I’m not blaming Sam for using government definition of poverty level to start a discussion of margins and portfolio size and whether too many people trash a career too early in the rush to label themselves early retirees. I’m disappointed that he chooses to apply the poverty label to persons with a “small” portfolio (“How much you need to retire to live in poverty”).

            Per the United Nations Sustainable Development Goal #1:
            “Poverty is more than the lack of income and resources to ensure a sustainable livelihood. It’s manifestations include hunger and malnutrition, limited access to education and other basic services, social discrimination and exclusion as well as the lack of participation in decision-making.”

            This hardly describes most US early retirees, even those living #vanlife.

  46. I think a percentage of the FIRE movement sees it as sport “I retired at 30! Look at me!”

    Which I understand…at the start of my journey six years ago (@40) I just couldn’t wait to get to the finish line.

    Over time, I’ve come to understand this is more a toolkit to customize to your family’s needs. I won’t retire at 30 but I’ll retire before 98% of my peers, and for now I have plenty of FU money, which makes life much better!

    It’s been very empowering and satisfying for me.

    One piece of advice I’ll throw out there is focus on income above all else. Embracing enough is good, and required really, but as you age that definition will change. Focus on income and your options will grow exponentially.

  47. I love this post as it portrays sort of close to my own personal situation.

    I think the argument is, do you want to live in NYC while washing dishes or do you wanna live in a small town in North Dakota while having a decent office job? Yes, the allure of NYC is there and we all would like to live in a place like that if we could BUT, we sacrifice a whole lot in the process. Therefore at the end of the day, it all really comes down to escaping the rat race ASAP so you’re not bind down by anything then you’ll be truly free.

  48. People Are Dumb

    There’s definitely a lot of early retirement fakers out there who don’t even have close to the numbers in your figure to live in poverty. All they’re doing is trying to make money online so they don’t have to go to work.

    But restricting yourself so much in “early retirement“ isn’t appealing at all. Imagine wanting kids and not having kids because you can’t afford it. Imagine having to still live in a crappy place in your 40s.

    Retiring early in a bull market is really stupid. And I see stupid people everywhere online right now trying to get convinced by stupid people who don’t have enough real world experience during down times.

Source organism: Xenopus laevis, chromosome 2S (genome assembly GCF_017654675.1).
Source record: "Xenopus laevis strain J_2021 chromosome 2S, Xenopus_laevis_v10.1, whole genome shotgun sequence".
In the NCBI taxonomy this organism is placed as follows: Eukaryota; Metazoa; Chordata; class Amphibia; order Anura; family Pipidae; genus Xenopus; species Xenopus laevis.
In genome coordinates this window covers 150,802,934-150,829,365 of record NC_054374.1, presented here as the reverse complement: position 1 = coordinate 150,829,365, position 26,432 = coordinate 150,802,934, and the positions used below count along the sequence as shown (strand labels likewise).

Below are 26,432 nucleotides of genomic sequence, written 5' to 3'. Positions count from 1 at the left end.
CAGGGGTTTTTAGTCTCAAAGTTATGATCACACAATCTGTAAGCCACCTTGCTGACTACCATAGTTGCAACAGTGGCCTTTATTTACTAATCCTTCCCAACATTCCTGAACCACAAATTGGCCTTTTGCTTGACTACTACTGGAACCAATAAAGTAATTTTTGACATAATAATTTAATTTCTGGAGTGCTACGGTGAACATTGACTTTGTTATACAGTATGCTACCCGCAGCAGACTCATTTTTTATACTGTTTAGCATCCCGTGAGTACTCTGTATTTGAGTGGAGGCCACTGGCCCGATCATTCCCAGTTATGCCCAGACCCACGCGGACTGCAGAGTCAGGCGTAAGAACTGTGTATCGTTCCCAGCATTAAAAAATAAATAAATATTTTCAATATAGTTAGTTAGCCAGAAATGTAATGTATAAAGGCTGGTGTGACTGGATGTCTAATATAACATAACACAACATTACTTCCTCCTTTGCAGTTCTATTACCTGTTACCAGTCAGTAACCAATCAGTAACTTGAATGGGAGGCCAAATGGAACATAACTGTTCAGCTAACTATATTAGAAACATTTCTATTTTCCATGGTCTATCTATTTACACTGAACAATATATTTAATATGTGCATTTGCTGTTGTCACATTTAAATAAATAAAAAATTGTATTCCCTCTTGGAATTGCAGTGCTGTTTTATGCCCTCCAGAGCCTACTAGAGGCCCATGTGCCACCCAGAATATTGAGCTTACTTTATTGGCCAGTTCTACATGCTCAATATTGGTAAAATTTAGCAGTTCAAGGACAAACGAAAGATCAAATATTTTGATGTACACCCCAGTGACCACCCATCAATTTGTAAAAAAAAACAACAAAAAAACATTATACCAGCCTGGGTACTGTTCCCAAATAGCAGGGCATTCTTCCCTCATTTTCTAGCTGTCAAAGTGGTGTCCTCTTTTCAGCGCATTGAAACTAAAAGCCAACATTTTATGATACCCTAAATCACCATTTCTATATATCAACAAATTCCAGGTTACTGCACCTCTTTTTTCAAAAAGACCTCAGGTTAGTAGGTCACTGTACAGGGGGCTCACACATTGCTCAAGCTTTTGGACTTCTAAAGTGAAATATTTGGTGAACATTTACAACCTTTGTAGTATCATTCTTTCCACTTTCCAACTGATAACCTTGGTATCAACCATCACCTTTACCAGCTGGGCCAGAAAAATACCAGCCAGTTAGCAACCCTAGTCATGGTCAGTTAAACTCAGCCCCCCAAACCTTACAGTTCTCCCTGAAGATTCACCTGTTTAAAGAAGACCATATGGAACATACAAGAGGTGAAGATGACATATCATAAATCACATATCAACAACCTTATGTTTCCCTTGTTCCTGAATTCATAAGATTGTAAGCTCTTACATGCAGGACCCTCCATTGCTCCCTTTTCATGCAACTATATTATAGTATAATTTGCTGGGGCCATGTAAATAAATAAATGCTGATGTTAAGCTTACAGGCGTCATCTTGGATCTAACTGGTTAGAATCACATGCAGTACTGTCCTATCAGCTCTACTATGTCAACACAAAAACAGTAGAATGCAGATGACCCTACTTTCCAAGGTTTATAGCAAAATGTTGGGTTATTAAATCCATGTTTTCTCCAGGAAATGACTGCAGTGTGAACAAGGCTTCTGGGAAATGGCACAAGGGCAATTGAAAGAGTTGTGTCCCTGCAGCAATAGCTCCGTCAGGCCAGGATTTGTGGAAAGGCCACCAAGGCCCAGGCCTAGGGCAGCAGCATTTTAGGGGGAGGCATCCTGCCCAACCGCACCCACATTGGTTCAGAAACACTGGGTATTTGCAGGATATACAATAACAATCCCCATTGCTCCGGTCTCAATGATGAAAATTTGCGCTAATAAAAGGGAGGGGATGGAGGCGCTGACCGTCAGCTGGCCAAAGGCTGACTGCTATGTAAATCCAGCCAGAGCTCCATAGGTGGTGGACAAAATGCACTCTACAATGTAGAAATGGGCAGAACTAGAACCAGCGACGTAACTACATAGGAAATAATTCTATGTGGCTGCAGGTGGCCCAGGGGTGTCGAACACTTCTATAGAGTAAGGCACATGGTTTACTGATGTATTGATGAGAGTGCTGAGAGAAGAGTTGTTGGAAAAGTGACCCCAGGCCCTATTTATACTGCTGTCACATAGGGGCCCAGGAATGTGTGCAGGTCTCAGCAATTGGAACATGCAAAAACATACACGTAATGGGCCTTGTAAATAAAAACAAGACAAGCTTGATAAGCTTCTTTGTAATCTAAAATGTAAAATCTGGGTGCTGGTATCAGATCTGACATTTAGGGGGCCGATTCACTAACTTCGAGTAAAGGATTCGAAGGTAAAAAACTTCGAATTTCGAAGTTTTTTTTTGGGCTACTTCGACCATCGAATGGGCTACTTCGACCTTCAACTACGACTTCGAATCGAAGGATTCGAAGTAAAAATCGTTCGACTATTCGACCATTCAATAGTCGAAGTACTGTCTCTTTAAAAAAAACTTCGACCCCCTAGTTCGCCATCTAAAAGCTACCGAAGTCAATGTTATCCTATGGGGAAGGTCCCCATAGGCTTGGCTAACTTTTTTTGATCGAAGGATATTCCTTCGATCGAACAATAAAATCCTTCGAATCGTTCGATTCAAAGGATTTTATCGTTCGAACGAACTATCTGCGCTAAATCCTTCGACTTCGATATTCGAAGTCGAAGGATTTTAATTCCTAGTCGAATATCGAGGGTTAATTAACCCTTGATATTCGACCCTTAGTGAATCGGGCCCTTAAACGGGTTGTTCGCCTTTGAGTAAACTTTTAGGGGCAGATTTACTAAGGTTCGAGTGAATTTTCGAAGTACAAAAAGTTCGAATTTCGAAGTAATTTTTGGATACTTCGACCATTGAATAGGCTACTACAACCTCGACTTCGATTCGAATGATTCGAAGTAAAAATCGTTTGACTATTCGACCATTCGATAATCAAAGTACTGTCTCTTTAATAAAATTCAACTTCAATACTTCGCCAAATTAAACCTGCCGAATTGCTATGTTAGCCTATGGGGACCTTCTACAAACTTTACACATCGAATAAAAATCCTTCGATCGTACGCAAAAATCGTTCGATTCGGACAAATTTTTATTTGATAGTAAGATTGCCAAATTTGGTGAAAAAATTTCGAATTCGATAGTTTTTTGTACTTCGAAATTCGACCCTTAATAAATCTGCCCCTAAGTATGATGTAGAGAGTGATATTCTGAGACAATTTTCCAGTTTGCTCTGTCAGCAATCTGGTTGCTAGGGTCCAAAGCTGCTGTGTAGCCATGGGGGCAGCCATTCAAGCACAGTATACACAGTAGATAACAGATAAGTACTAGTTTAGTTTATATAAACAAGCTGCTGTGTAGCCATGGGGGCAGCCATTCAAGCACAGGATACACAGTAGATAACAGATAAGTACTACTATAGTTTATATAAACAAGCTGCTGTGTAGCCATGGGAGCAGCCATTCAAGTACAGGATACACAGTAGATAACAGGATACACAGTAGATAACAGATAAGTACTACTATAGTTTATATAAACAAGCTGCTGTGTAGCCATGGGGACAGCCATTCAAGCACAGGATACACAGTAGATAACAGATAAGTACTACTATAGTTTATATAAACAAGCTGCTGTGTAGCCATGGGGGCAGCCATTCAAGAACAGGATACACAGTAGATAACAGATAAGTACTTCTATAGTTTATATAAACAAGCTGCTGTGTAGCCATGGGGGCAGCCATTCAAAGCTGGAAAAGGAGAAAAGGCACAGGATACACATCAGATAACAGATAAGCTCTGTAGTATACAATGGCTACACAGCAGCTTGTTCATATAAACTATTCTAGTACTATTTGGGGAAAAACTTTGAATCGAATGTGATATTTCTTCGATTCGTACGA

1. I definitely feared having to put my life on hold for the desire to be free. Now that I’m a dad, I can’t imagine life without my son. The joy is so amazing. And to be able to spend so much time with him until he goes off to school is a blessing.

      Retiring in a bull market is not financially optimal. At the same time, I retired at the beginning of a bull market… I could have made a lot of money if I stuck it out for 5 more years from 2012-2017. In other words, there’s no right time!

      But there is an ideal time to retire early.

  49. Interesting. I live in a mid-size West Coast city (so not as expensive as SF) and the minimum budget i’d be comfortable intentionally early retiring on is $10k with a family of 3.
    $3k housing/utilities
    $1.5k health insurance
    $.5k Travel
    $2k Food
    $2k private school tuition (public schools here are overcrowded and terrible)
    $.5 Car expenses
    $.5 Personal expenses (gym, clothes, gifts, cell phone)

    Currently, we could pull about $8500 a month passively so not a huge gap but I wouldn’t be wiling to cut any of the above voluntarily. If I lost my job, yes, there would be areas that could but cut but I wouldn’t want to permanently lower our lifestyle.

    1. Thanks for sharing the budget. $10K/month after tax for a family of three is a nice lifestyle. And the $3K for housing is reasonable and probably gets you a really nice place right?

      At a 3% withdrawal rate, we’re talking $4 million to cover $120K/year. Thanks for adding in the cost of health insurance there, which is very realistic. We pay $1,735/month for three.

      1. Yep- the 3k for housing is pretty reasonable. Currently, we’re renting because we recently sold a place in a higher cost area. Overall, I expect it to cost around the same once we buy (say opportunity cost @3% of 700k + maintenance/taxes/repairs).

        I think my 1500 health insurance cost might be tad low since that was just premium- should probably add another $500/month for actual pre-deductible/co-payment spending.

        Adding that in and adjusting for tax, we’d probably need atleast around $4.5M in total net worth to have a shot at retiring. So, yeah, those various FPL scenarios you talked about are well out of reach for us without a very uncomfortable amount of lifestyle adjustment + health cost risk.

    2. Rich – How are you paying $3,000 for housing in a bad school district in the midwest? You can get housing in a good school district in California or the NE for less than that.

      Unless you are living in a big coastal city, your housing expense should not exceed $2,000 per month. Hell, I just found a 3 bedroom/ 2 bath townhouse in SoCal 1 mile from the beach and in a 9/10 rated school district for $3,200.